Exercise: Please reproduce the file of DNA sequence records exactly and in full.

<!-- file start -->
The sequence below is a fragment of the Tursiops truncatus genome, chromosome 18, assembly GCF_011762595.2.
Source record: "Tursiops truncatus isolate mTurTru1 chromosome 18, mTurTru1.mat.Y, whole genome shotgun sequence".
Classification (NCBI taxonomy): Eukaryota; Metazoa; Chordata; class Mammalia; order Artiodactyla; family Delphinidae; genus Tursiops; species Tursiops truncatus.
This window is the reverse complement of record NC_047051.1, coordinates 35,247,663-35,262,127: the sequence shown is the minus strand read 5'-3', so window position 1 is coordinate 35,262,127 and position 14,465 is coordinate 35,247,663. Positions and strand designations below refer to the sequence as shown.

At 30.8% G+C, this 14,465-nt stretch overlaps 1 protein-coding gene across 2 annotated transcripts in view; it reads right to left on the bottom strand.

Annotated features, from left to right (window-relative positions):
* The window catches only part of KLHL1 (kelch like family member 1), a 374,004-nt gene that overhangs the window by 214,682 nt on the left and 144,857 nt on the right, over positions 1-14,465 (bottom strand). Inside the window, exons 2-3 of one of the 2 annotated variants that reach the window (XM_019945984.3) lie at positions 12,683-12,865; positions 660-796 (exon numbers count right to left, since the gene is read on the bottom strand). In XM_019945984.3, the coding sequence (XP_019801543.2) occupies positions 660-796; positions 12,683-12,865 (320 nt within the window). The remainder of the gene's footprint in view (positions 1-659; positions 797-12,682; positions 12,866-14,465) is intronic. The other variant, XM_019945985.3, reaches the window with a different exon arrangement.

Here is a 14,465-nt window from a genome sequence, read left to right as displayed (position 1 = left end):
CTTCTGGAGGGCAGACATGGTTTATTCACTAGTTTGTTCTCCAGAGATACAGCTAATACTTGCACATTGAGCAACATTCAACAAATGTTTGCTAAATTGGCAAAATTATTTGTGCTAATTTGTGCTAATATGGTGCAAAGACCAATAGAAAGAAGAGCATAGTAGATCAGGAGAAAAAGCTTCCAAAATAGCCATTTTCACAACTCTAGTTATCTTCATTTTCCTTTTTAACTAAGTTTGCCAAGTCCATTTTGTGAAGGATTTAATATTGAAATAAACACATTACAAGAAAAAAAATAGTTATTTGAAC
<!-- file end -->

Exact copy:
The sequence below is a fragment of the Tursiops truncatus genome, chromosome 18, assembly GCF_011762595.2.
Source record: "Tursiops truncatus isolate mTurTru1 chromosome 18, mTurTru1.mat.Y, whole genome shotgun sequence".
Classification (NCBI taxonomy): Eukaryota; Metazoa; Chordata; class Mammalia; order Artiodactyla; family Delphinidae; genus Tursiops; species Tursiops truncatus.
This window is the reverse complement of record NC_047051.1, coordinates 35,247,663-35,262,127: the sequence shown is the minus strand read 5'-3', so window position 1 is coordinate 35,262,127 and position 14,465 is coordinate 35,247,663. Positions and strand designations below refer to the sequence as shown.

At 30.8% G+C, this 14,465-nt stretch overlaps 1 protein-coding gene across 2 annotated transcripts in view; it reads right to left on the bottom strand.

Annotated features, from left to right (window-relative positions):
* The window catches only part of KLHL1 (kelch like family member 1), a 374,004-nt gene that overhangs the window by 214,682 nt on the left and 144,857 nt on the right, over positions 1-14,465 (bottom strand). Inside the window, exons 2-3 of one of the 2 annotated variants that reach the window (XM_019945984.3) lie at positions 12,683-12,865; positions 660-796 (exon numbers count right to left, since the gene is read on the bottom strand). In XM_019945984.3, the coding sequence (XP_019801543.2) occupies positions 660-796; positions 12,683-12,865 (320 nt within the window). The remainder of the gene's footprint in view (positions 1-659; positions 797-12,682; positions 12,866-14,465) is intronic. The other variant, XM_019945985.3, reaches the window with a different exon arrangement.

Here is a 14,465-nt window from a genome sequence, read left to right as displayed (position 1 = left end):
CTTCTGGAGGGCAGACATGGTTTATTCACTAGTTTGTTCTCCAGAGATACAGCTAATACTTGCACATTGAGCAACATTCAACAAATGTTTGCTAAATTGGCAAAATTATTTGTGCTAATTTGTGCTAATATGGTGCAAAGACCAATAGAAAGAAGAGCATAGTAGATCAGGAGAAAAAGCTTCCAAAATAGCCATTTTCACAACTCTAGTTATCTTCATTTTCCTTTTTAACTAAGTTTGCCAAGTCCATTTTGTGAAGGATTTAATATTGAAATAAACACATTACAAGAAAAAAAATAGTTATTTGAAC